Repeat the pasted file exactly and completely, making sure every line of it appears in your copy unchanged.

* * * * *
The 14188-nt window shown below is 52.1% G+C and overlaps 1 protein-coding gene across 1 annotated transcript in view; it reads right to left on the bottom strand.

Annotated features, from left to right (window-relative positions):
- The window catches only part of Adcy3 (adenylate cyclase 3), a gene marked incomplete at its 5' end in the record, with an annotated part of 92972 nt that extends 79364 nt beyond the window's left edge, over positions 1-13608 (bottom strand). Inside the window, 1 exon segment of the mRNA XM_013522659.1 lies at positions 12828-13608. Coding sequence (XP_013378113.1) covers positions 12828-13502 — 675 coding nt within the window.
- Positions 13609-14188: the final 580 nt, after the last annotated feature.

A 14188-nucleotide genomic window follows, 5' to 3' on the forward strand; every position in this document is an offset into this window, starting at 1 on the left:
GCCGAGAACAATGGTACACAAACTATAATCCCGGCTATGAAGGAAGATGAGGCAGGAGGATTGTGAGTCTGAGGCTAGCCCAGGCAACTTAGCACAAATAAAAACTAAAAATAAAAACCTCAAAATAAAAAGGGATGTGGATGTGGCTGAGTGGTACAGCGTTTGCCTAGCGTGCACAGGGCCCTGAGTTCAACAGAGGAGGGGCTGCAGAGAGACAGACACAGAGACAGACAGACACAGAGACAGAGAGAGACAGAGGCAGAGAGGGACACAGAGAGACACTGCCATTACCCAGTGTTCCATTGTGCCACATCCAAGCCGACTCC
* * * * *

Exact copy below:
The 14188-nt window shown below is 52.1% G+C and overlaps 1 protein-coding gene across 1 annotated transcript in view; it reads right to left on the bottom strand.

Annotated features, from left to right (window-relative positions):
- The window catches only part of Adcy3 (adenylate cyclase 3), a gene marked incomplete at its 5' end in the record, with an annotated part of 92972 nt that extends 79364 nt beyond the window's left edge, over positions 1-13608 (bottom strand). Inside the window, 1 exon segment of the mRNA XM_013522659.1 lies at positions 12828-13608. Coding sequence (XP_013378113.1) covers positions 12828-13502 — 675 coding nt within the window.
- Positions 13609-14188: the final 580 nt, after the last annotated feature.

A 14188-nucleotide genomic window follows, 5' to 3' on the forward strand; every position in this document is an offset into this window, starting at 1 on the left:
GCCGAGAACAATGGTACACAAACTATAATCCCGGCTATGAAGGAAGATGAGGCAGGAGGATTGTGAGTCTGAGGCTAGCCCAGGCAACTTAGCACAAATAAAAACTAAAAATAAAAACCTCAAAATAAAAAGGGATGTGGATGTGGCTGAGTGGTACAGCGTTTGCCTAGCGTGCACAGGGCCCTGAGTTCAACAGAGGAGGGGCTGCAGAGAGACAGACACAGAGACAGACAGACACAGAGACAGAGAGAGACAGAGGCAGAGAGGGACACAGAGAGACACTGCCATTACCCAGTGTTCCATTGTGCCACATCCAAGCCGACTCC